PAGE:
‘An hour of planning can save you 10 hours of doing.’ – Dale Carnegie
Hosting a podcast is all about the little things.
Any new host can spend a few minutes on the Google machine to figure out their immediate needs: what kind of microphone to buy, how to record a session, or any one of several obvious steps to check off the list.
But it’s the small details that may escape your notice that can make a huge difference in your post-production audio quality.
In the first of a series of tips for hosts kicking off their podcasting journeys, I’d like to share with you some tricks that can have an incredible impact on your show.
First, here are some things that YOU, the host, can control before even hitting the record button.
Avoid Wireless Earphones
Use wired headphones or earbuds when recording. It’s like a hard hat on a construction site - non negotiable.
If you or your guest are using a wireless headset, plug it into your computer with the charging cable. If that’s not possible then, at the bare minimum, make sure the battery is fully charged. The last thing you want is for either of your headsets to die while recording.
NEVER use Bluetooth earbuds or Airpods. The risk that they could lose connection - or worse, connect to a different device altogether and spoil part or all of your recording - is just too great.
‘Hang Loose’ When Speaking Into Your Mic
Apparently this is also known as a 'Shaka'.
No, I don’t mean chiiiiill, bro! Speaking too closely into your microphone can have a few negative side effects, from picking up every breath to blowing out your listeners' eardrums.
Sitting too far away will have everyone turning their volume up to 11.
Make a ‘hang loose’ gesture with your hand (extending your pinky and thumb as far from your fist as possible). Touch the mic with the tip of your pinky and then touch your chin to your thumb.
Your mouth should be roughly 6 to 8 inches from your microphone. This distance should ensure optimum sound quality for your voice.
Pops and Plosives
In phonetics, a plosive, also known as an occlusive or simply a stop, is a pulmonic consonant in which the vocal tract is blocked so that all airflow ceases. The occlusion may be made with the tongue tip or blade, tongue body, lips, or glottis. (Wikipedia)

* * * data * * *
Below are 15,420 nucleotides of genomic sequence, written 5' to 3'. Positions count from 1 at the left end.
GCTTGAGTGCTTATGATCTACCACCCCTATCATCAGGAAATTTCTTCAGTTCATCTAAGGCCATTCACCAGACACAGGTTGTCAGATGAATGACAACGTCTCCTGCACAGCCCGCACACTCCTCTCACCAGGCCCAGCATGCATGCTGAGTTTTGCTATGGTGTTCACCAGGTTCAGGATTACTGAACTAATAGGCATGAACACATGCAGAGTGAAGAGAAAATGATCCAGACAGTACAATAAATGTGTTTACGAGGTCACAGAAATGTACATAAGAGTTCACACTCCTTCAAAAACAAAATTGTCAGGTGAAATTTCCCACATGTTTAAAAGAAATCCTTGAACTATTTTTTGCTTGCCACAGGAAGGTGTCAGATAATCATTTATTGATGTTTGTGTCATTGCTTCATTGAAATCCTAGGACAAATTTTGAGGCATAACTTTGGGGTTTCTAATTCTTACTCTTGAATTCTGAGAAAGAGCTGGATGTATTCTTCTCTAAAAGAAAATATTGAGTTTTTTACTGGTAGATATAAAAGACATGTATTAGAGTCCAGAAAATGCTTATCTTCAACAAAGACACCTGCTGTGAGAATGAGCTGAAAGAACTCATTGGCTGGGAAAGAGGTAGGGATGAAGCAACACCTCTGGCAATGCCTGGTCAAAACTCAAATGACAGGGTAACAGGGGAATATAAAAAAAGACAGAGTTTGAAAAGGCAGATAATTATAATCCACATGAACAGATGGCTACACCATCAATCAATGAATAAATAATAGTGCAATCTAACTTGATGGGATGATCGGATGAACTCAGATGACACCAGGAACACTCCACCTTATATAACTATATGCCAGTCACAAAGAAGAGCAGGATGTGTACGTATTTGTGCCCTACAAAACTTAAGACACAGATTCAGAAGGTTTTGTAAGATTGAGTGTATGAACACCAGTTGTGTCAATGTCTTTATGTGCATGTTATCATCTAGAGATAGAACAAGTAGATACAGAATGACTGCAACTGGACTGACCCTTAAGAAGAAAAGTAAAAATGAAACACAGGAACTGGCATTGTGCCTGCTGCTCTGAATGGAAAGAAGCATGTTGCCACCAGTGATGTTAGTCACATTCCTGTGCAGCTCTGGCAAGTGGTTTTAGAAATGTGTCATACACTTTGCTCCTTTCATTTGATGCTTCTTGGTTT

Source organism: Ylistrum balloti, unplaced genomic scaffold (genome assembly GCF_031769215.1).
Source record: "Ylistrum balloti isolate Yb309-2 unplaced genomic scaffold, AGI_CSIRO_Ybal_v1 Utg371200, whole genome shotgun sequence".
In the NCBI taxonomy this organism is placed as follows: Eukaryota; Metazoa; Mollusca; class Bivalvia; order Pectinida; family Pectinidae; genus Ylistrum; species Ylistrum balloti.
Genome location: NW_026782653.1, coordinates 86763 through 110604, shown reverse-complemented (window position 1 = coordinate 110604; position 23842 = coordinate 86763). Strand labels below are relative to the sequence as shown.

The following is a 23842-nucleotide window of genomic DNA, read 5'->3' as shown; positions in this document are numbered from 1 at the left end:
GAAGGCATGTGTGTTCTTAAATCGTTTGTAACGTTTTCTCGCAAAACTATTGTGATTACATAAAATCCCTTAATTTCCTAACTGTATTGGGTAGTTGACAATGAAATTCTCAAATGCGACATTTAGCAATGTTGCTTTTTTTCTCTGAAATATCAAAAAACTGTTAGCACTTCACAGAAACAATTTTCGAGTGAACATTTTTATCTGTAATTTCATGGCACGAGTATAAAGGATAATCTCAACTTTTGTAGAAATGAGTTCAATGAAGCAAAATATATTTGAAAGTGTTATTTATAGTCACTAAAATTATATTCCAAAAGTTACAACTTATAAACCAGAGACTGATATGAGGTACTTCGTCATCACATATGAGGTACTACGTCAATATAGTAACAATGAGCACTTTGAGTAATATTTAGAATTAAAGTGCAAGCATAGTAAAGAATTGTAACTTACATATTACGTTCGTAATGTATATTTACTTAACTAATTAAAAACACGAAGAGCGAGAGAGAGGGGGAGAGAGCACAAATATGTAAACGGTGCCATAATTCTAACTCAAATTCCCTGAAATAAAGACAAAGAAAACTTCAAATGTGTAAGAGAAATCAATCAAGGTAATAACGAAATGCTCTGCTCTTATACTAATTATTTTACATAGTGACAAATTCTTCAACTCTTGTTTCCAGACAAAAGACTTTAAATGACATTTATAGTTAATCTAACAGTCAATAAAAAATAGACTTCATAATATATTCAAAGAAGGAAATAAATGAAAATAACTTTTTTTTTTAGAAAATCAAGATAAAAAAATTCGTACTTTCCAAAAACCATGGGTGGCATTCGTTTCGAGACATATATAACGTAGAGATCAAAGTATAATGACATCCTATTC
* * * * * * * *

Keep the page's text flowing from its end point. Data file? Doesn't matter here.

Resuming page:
Sometimes, our mouths have their own agenda when we’re speaking.
Whether it be lips smacking or those damned plosives, you may need a ‘pop filter’ for your microphone.
Do a few private recording sessions and play them back at a relatively high volume to determine if your equipment is picking up extra sounds while you’re talking.
Depending on the physical dimensions of your mic, it may be difficult to find a filter that fits, but I can assure you that one is out there that will.
Sit Off-Center From Your Microphone
Nobody likes a mouth-breather.
An easy way to keep your breathing from stealing the spotlight is to sit just slightly off-center from your mic.
You don’t have to adjust too much - a few inches to the right or left will suffice.
Don’t forget to ‘hang loose’ afterward!
Leave Your Gold Chains at Home
I get it - you just dropped $80K on some new ice to show off to your crew.
But the last thing you want is for that flashy jewelry to smack into your mic while you’re spitting the truth.
Dangling jewelry is a no-no when recording. If taking it off isn’t an option, then tuck it inside your clothing to avoid that editing headache later.
Background and Foreground Noises
Speaking of unwanted noise, who doesn’t love hearing a lawnmower in the background?
Nobody. The answer is NOBODY!
Unfortunately, some noises you can’t control, whether it be a loud air conditioner or your neighbor’s dog freaking out at the mailman. You’ll have to play with your volume input to drown that stuff out.
However, you and your guest CAN avoid having other sounds sneaking into your show.
For example, a lot of people tend to have a drink next to them while working, be it a glass of water or a travel mug.
How often do you set that container down without a thought about how loud it is?
If you’re using quality audio equipment (I sure hope you are!), then it will pick up every extra noise you or your guest make while recording.
Sure, some of that noise can be edited out later - but some of it can’t.
If your guest loudly sets a glass down while speaking, that sound is now part of the audio track; editing out that sound will be nigh impossible without also cutting out the speaker’s voice at that moment.
So, take care to note possible audio pollutants before hitting record: put a paper towel under your drink, switch out that squeaky chair, or turn off that ceiling fan. You’d be surprised how many opportunities to cut down extra noise might exist.
Accounting for small details can make a huge impact on your show’s post-production quality.
I hope some of these simple audio tips can help elevate your show’s potential.
I plan to cover some other opportunities for excellence in future posts.
Remember - hang loose!